I'm in love with my best friend

We've slept together but now we're not. It's platonic but it's not. He's my lover but he's not. Where are we going?


Cary Tennis
September 30, 2010 5:01AM (UTC)

Dear Cary,

I am in love with my best friend. We have known each other for a few years and almost from the beginning there was a deep connection. We stay over at each other's houses (platonically), tell each other "I love you" after every conversation, and in all truth I don't go more than a day without having some sort of contact with him.

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Things got complicated after about a year and half into the friendship, though, as we started sleeping together. The worst part of it was that we were both in relationships at the time. My relationship fell apart rather quickly after the first time, but he stayed in a relationship for nearly a year. We slept together on and off throughout that entire time.

This caused me a great deal of stress, which added to a period of anxiety and depression I went through around that time, but I couldn't stop. Well, that being said, we had quite a few rough patches but we never gave up on it. We stopped sleeping together earlier this year, I got myself into therapy and have eased the deep anxiety that has plagued me for the last five years or so. I've begun dating other men and my friendship with him has definitely recovered and is better than ever.

There are a couple of things that bother me, though. We have never really talked about that time when we slept together. It's a topic that I have no idea how to approach. Every day the pain and stress I felt from it are fading but I still feel as though I need to say something. Secondly, I have moved on in a sense and after some intense therapy have come to the realization that I want to be in a loving relationship, something that I have fought off for a number of reasons.

I am dating now, but I don't know if I'll ever really be able to let go of the feelings I have for my best friend. That in itself confuses me since it is definitely more than platonic, but not so passionately overwhelming that I can't see past it. It's as though I have a deep feeling in my gut that he is the one I'm supposed to end up with. So all this in between is just time spent growing into the people we're meant to become. He and I have had numerous discussions about this topic and feel similarly about it. It sounds ridiculous and I can't explain this certainty I feel, other than I have felt it before and it's never proved me wrong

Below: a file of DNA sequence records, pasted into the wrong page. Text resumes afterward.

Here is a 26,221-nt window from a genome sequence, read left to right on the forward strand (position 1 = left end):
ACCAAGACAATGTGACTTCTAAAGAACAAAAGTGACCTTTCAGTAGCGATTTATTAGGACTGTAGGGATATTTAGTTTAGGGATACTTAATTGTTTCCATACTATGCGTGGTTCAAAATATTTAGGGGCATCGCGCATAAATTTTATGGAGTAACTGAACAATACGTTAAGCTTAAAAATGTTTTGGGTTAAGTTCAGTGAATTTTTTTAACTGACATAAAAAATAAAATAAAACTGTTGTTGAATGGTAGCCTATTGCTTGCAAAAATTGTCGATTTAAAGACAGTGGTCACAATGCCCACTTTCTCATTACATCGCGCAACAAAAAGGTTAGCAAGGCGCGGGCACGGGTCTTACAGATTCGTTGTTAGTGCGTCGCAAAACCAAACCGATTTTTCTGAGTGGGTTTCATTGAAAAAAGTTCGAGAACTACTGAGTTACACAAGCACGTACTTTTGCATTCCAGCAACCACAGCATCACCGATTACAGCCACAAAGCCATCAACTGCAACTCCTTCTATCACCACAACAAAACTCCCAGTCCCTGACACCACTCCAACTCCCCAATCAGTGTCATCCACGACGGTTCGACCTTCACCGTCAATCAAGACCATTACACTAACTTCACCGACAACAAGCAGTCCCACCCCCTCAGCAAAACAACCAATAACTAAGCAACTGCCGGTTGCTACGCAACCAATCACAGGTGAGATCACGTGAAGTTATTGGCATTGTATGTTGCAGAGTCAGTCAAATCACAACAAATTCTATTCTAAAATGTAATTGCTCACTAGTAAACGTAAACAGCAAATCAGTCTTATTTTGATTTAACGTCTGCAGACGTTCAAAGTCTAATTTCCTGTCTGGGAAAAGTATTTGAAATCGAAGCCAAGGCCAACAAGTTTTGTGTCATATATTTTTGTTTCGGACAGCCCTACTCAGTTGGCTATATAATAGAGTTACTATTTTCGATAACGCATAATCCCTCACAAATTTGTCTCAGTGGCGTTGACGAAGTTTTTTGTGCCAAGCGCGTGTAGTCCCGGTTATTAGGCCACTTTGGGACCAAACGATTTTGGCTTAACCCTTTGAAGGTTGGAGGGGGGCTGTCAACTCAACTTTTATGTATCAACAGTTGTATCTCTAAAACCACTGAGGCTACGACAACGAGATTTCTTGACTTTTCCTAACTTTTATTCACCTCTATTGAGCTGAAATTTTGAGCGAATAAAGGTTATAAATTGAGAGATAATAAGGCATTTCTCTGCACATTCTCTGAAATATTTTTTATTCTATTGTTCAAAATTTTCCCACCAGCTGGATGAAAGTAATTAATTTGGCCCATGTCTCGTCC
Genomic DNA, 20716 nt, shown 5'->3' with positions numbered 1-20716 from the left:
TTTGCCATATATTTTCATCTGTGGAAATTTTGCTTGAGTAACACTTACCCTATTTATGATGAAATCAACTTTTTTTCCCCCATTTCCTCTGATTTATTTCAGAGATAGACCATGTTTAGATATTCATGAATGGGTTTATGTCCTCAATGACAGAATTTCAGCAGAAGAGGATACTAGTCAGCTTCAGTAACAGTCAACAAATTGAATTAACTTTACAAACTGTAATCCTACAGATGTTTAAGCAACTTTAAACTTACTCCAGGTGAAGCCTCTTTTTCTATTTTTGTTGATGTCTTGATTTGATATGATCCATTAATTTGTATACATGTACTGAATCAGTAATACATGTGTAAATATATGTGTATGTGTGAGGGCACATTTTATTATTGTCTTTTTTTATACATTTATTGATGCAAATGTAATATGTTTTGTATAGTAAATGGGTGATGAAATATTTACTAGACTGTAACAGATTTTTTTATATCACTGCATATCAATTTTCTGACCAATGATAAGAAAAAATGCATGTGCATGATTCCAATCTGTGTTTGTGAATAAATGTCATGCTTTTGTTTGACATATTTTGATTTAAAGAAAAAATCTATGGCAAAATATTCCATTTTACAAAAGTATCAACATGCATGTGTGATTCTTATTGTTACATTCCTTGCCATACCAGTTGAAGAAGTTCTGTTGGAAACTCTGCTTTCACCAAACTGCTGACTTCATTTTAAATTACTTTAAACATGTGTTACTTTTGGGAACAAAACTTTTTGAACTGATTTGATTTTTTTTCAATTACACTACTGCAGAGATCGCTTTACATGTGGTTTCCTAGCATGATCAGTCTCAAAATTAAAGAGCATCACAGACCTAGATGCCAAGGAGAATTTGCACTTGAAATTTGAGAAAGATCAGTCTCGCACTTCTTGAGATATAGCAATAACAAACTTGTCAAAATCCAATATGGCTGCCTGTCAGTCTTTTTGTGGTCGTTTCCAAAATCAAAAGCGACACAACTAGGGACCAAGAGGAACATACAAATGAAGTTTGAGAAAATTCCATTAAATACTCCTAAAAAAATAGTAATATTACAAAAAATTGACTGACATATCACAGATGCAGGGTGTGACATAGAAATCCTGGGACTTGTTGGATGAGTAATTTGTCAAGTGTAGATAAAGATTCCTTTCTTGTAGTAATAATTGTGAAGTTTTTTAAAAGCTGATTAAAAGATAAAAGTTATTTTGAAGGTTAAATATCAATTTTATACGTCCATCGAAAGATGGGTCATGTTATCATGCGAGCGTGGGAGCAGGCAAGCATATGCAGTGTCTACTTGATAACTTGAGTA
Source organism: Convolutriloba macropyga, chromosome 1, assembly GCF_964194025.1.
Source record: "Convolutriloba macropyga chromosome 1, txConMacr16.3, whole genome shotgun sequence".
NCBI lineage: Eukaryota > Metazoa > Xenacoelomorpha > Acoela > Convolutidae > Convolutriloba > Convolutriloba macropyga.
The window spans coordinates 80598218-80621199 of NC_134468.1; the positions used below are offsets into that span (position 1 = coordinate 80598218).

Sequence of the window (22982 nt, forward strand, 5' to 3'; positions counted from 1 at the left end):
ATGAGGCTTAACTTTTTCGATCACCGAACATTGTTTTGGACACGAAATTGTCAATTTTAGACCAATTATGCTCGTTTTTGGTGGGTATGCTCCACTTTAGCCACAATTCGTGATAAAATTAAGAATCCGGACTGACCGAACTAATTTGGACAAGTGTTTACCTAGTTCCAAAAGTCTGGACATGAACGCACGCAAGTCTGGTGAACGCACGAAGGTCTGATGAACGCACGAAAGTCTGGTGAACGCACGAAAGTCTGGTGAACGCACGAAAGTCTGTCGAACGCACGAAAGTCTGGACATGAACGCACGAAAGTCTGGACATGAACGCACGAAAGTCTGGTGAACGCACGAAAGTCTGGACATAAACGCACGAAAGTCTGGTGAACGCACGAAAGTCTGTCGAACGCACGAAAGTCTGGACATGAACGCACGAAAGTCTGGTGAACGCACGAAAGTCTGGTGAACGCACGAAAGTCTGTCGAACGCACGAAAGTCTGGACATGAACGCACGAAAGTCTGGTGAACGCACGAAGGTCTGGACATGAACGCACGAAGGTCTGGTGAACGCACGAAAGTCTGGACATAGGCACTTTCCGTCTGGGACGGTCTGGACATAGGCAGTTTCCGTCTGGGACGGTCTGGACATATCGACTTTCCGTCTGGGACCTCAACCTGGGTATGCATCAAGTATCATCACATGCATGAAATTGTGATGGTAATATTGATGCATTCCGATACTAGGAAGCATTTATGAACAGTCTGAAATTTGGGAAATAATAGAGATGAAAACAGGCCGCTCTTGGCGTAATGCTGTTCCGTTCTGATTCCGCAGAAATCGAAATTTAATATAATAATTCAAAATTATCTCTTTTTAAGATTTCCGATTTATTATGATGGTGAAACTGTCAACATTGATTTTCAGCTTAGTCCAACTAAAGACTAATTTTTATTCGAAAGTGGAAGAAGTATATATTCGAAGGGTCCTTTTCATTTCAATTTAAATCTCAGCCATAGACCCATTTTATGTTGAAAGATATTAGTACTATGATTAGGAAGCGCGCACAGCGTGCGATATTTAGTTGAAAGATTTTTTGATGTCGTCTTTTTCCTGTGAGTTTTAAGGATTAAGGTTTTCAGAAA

I'm not seeking advice, I guess, just insight. So any response would be helpful.

In Love With My Best Friend

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Dear In Love,

It's possible that this friendship is exactly as it should be. It's possible that the you who is speaking, wondering and writing this letter is only one small person in a very large house.

That is, you are being fed and nourished by this friendship. But because of social roles you play and the face you must show to the world, you feel some anxiety about this relationship. So, to put it succinctly, before I go into a more poetic exposition of how I see you, just know that this is something you need, that it is nourishing you and helping you to grow, and trust that as you get what you need from this friendship, it will become easier to integrate it into the rest of your life.

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It takes some trust. It takes trusting that even though you don't consciously know everything that is going on in every cell of your being, what's going on is important to your vitality and happiness.

In a nutshell, I'd say this:

The ego as a unitary concept is too limited. There is no one "I."

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It is more like this:

We are old houses to explore. In a big old house there are rooms that are yet to be furnished to our taste. Some old rooms have dreams of their own. Built at one time for one purpose, their utility is obscure. We wander about the house and sit in rooms and wonder what is the deal.

Some rooms are empty. Other rooms are crowded. There are rooms that others see when they visit, and there are rooms that we only go into when we are in the house alone.

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Everything in the house is connected. But not everything is understood. Not only are some of the rooms mysterious, but behind the walls are wires and framing that we do not see. We do not see where all the wires go. We just see the electrical outlets, the lamp sockets in the ceiling and the switches on the walls. In much the same way, there are things in us that we can see and experience but the connections between them are invisible to us; we do not know which wires are on the same circuit. But we can get some sense of how things are connected by exploring.